Following the Berlin Reichstag fire, February 1933, several concentration camps and protective detention centres were set up around Germany, where political opponents to the Nazis were arbitrarily arrested and imprisoned. In Osthofen, about sixty kilometres south of Frankfurt, a concentration camp was set up in an old paper factory. The camp opened in March 1933 and was the first concentration camp established in the state of Hesse. The camp was officially opened on May 1, 1933. It was mainly political opponents to the Nazis who were imprisoned in the camp, but also homosexuals, Jehovah’s witnesses, trade unionists, gypsies and a few Jews. The prisoners were forced to work with various production, but the conditions were much milder compared to the war years. The camp only existed for 14 months and during this period no prisoners were murdered but several were beaten. Several of the prisoners were later murdered when they ended up in other camps. After the camp was dismantled, a furniture factory was established.

Current status: Preserved with museum (2011).

Address: Ziegelhüttenweg 38, 675 74 Osthofen.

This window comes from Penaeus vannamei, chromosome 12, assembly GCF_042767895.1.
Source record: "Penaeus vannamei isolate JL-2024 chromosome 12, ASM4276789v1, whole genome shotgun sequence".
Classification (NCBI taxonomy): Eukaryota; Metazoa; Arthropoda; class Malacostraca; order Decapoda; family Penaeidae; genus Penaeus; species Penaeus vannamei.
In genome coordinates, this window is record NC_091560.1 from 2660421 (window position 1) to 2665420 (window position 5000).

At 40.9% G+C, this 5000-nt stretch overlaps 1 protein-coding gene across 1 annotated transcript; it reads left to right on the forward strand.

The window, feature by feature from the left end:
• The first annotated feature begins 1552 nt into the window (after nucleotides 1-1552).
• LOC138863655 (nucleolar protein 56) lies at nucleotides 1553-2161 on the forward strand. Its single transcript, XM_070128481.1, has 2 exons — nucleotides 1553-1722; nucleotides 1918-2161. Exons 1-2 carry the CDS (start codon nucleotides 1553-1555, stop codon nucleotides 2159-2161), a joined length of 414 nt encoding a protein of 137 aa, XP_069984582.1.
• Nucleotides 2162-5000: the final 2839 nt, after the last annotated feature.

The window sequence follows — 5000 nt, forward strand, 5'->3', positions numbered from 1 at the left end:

Get there: Car.

My comment:

The camp/museum was a positive surprise as it is completely intact and has a good balance between the old and the new. The lack, just as in many other German museums, is that the English information is inadequate. Osthofen was not one of the larger or worse concentration camps, the absence of regular executions and gas chambers makes the camp, in comparison with other larger and famous camps, fall into oblivion. Had the camp been located in Eastern Europe, the camp would probably have been demolished or used for other purposes without any information whatsoever. But the camp was in Germany and Germany still bears a collective guilt to the outside world and therefore politically impossible to override. Osthofen is to the state of Hessen what Dachau is to the state of Bavaria, a symbol of the Nazi terror on which great resources are invested.

Follow up in books: Kogon, Eugen: The Theory and Practice of Hell: The German Concentration Camps and the System Behind Them (2006).